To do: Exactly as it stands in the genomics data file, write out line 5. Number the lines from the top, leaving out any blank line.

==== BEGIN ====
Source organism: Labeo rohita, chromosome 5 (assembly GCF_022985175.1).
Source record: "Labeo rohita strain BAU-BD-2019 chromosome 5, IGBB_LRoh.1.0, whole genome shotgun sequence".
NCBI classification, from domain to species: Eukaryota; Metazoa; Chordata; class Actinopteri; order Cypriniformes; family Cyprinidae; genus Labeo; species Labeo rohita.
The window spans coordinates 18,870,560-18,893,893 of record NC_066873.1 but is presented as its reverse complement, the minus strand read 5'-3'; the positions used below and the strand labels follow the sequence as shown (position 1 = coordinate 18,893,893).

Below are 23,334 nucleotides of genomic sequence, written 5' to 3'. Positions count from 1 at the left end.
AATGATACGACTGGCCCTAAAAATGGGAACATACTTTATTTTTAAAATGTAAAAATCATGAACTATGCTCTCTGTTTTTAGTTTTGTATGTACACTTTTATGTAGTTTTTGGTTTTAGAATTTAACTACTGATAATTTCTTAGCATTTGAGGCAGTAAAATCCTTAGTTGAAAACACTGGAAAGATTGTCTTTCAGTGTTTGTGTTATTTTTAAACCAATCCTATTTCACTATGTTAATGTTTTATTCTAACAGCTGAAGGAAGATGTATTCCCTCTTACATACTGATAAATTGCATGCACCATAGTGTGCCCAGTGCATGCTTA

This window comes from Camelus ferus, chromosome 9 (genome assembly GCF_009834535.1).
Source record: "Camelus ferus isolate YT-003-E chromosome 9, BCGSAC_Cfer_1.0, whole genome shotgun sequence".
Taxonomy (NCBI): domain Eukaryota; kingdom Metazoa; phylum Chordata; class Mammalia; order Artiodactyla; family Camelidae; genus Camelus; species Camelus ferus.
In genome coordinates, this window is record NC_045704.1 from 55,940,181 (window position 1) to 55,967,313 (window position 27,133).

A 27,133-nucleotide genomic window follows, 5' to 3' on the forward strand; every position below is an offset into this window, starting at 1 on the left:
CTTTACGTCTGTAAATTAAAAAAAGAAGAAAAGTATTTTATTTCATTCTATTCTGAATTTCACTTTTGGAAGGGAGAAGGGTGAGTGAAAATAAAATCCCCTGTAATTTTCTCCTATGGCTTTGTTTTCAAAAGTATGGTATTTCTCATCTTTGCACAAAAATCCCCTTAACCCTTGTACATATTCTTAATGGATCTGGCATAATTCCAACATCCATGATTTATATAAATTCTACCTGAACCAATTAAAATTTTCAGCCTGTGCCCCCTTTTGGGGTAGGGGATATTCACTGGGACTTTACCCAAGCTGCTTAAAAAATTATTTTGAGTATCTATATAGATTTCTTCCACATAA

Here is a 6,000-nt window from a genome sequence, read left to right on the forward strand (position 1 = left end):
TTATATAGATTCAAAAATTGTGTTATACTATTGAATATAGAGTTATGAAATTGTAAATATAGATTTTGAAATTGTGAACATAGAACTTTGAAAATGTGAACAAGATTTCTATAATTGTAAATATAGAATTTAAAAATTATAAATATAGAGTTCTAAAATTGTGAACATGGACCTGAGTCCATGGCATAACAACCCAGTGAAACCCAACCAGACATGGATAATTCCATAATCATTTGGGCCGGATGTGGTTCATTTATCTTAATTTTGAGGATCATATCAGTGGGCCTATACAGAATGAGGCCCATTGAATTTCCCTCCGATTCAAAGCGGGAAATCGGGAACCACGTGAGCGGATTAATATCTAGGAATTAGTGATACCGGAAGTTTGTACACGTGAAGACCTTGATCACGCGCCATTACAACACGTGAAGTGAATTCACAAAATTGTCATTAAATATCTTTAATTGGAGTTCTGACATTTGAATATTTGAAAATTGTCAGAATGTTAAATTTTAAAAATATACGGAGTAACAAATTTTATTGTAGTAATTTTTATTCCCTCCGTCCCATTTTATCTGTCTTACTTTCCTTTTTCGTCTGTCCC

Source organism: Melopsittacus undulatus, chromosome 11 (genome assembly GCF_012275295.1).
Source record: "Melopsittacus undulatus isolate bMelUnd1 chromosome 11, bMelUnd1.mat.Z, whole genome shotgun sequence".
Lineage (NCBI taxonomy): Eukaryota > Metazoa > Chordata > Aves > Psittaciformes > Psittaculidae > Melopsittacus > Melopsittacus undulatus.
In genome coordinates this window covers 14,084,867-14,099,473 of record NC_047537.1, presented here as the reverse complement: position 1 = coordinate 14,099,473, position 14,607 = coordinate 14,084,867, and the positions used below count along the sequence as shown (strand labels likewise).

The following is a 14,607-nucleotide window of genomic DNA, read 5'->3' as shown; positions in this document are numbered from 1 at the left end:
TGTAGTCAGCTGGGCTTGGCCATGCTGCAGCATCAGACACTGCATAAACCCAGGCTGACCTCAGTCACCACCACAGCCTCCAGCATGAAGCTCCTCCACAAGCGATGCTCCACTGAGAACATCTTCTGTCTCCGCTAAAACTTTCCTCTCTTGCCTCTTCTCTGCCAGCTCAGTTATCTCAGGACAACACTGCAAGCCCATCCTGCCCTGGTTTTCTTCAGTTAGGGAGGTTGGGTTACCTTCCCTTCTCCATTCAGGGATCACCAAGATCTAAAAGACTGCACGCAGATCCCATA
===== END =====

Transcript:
Below are 23,334 nucleotides of genomic sequence, written 5' to 3'. Positions count from 1 at the left end.